YA author April Genevieve Tucholke has written two gothic horror romances, Between the Devil and the Deep Blue Sea and Between the Spark and the Burn, and a mystery, Wink Poppy Midnight. With The Boneless Mercies (FSG, Oct.), a reimagining of the Beowulf legend in which four mercenary girls set out to defeat a marauding monster, she is making her first foray into fantasy.

What led you to base a fantasy on Beowulf?

Beowulf has everything an epic story needs: a hero, a monster, brutal battles, blood, glory, tragedy, poetry. It begins and ends with a death. I tried to weave all these elements into The Boneless Mercies. What interests me most about Beowulf isn’t necessarily the tale itself, but that it is one of the oldest known stories. Any story that has existed this long, and been present in people’s minds this long, has power.

What was your inspiration for crafting a feminist retelling?

I wrote The Boneless Mercies for every unsung person who longs for a chance to be remembered. [I wanted] to depict the closeness of a group of young, stoic, female mercenaries. I’ve read fantasies about female warriors, and these books often feature a lone hero, or some sort of contest between opposing women. This is great, but I was curious to see what would happen if, instead, there was friendship and love between the female characters, and they fought together to accomplish something brave and noble.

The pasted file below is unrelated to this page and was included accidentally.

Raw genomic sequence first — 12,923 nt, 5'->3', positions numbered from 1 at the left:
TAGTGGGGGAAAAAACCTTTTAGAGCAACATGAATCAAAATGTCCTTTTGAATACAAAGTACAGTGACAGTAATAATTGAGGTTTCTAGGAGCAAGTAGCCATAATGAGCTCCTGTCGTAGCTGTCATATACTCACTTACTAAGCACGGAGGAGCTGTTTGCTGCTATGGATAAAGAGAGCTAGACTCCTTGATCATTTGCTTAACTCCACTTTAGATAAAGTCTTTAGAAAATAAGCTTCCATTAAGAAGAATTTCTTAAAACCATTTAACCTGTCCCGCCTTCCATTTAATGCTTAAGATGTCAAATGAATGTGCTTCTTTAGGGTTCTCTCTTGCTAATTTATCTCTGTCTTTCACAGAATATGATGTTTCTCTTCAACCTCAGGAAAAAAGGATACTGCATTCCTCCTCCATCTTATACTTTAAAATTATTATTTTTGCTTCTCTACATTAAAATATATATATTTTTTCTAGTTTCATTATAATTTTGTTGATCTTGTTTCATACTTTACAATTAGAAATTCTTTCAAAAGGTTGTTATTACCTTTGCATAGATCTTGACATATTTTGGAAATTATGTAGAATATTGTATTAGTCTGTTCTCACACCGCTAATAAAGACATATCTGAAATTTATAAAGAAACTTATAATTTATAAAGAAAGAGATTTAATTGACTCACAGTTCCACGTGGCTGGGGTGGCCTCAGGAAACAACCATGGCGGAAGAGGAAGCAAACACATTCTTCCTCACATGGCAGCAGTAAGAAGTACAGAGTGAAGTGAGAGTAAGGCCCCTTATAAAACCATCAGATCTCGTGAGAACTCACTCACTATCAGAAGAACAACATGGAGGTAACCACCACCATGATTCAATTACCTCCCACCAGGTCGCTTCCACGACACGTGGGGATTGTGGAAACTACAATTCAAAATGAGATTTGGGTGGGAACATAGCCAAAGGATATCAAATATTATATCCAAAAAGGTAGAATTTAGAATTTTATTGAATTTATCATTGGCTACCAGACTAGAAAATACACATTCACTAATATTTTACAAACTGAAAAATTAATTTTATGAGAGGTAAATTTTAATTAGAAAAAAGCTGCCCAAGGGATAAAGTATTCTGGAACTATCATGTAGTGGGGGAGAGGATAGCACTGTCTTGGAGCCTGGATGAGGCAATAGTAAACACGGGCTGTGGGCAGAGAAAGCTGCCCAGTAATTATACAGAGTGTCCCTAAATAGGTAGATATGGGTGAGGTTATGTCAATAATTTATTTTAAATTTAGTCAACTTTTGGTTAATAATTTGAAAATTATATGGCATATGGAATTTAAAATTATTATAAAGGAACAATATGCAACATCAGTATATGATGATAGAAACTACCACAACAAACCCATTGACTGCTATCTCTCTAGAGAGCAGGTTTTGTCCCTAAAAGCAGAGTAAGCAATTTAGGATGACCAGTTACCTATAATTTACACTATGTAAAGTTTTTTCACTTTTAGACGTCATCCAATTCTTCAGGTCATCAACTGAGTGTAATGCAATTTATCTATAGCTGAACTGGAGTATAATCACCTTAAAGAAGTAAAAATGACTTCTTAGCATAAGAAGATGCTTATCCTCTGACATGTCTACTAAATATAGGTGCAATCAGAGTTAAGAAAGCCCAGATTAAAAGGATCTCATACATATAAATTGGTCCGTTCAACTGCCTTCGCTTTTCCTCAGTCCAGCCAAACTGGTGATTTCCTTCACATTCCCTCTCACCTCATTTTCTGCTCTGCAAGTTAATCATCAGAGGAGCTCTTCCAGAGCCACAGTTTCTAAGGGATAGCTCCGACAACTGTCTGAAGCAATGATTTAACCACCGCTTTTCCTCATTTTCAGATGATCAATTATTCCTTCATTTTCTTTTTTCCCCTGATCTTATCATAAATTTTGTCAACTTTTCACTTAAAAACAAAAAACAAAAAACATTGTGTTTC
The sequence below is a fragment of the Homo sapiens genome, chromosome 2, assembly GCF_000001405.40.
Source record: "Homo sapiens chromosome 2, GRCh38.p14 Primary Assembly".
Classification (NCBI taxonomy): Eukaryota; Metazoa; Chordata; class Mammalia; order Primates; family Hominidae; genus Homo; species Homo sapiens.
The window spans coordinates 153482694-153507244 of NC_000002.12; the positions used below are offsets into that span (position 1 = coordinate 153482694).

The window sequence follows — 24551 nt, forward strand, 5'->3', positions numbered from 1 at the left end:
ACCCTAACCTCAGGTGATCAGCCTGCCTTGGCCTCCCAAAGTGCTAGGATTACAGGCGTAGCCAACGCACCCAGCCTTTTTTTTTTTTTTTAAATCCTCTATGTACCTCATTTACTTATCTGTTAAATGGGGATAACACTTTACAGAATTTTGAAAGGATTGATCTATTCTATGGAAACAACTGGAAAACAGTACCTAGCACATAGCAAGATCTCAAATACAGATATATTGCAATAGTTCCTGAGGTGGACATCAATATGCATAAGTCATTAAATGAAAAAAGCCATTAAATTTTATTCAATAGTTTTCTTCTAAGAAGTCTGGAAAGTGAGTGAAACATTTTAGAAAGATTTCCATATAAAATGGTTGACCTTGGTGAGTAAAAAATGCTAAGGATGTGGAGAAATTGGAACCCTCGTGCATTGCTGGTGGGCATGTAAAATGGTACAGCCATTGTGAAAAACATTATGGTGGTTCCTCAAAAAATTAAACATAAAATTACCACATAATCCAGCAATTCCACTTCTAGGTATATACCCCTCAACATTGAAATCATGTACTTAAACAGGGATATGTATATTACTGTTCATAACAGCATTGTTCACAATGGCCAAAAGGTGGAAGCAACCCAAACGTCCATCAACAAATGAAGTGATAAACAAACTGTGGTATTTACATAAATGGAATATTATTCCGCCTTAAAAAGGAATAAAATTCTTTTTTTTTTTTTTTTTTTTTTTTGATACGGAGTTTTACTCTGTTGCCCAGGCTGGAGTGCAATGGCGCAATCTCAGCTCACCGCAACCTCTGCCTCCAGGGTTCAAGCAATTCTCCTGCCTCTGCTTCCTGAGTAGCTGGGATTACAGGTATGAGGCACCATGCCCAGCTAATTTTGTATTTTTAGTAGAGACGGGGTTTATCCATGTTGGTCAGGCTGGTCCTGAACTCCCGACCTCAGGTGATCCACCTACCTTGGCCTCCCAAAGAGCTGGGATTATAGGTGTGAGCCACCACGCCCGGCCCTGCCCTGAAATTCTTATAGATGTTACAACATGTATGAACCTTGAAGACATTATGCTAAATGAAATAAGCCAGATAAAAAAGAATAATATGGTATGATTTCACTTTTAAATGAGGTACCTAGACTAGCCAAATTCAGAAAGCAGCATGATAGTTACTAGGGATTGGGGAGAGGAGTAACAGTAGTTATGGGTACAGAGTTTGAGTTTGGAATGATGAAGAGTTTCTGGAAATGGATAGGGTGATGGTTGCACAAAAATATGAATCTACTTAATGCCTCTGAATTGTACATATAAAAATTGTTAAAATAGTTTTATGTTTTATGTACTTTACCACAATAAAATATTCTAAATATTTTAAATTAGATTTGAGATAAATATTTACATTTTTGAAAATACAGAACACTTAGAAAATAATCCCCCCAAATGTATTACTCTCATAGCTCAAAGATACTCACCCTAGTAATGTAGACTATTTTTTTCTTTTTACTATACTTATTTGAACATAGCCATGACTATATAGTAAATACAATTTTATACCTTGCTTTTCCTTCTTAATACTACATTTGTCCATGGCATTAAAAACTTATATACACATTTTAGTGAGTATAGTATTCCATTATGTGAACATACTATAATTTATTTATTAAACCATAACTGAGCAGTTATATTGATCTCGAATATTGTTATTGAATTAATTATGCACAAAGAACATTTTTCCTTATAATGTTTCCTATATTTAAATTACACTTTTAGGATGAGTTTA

Was writing fantasy a different challenge for you? Is it something you want to explore further?

I like writing short books. So, yes, fantasy is more challenging, simply because it’s longer. But I love the genre. Fantasy allows me to sink into a world that is more heroic, more majestic. I’ve read several books that have changed my life, and a good portion of them are fantasy, from The Lion, the Witch, and the Wardrobe to A Game of Thrones, Sabriel to Jonathan Strange and Mr Norrell. Yeah, I could stay in this realm awhile.

Are there any other genres you hope to mine?

I didn’t set out to write in various genres. I initially wrote a YA gothic horror because this is what I liked to read as a teen: Poe, the Brontës. Is Wink Poppy Midnight a mystery? When I think mystery, I think Poirot, Easy Rawlins, Brother Cadfael, and Flavia de Luce—a murder and clues and a detective. But I guess Wink does have a murder, clues, and a detective, in a way. I’ve always admired the way Neil Gaiman moves through genres. I might stay a fictional wanderer, as he has.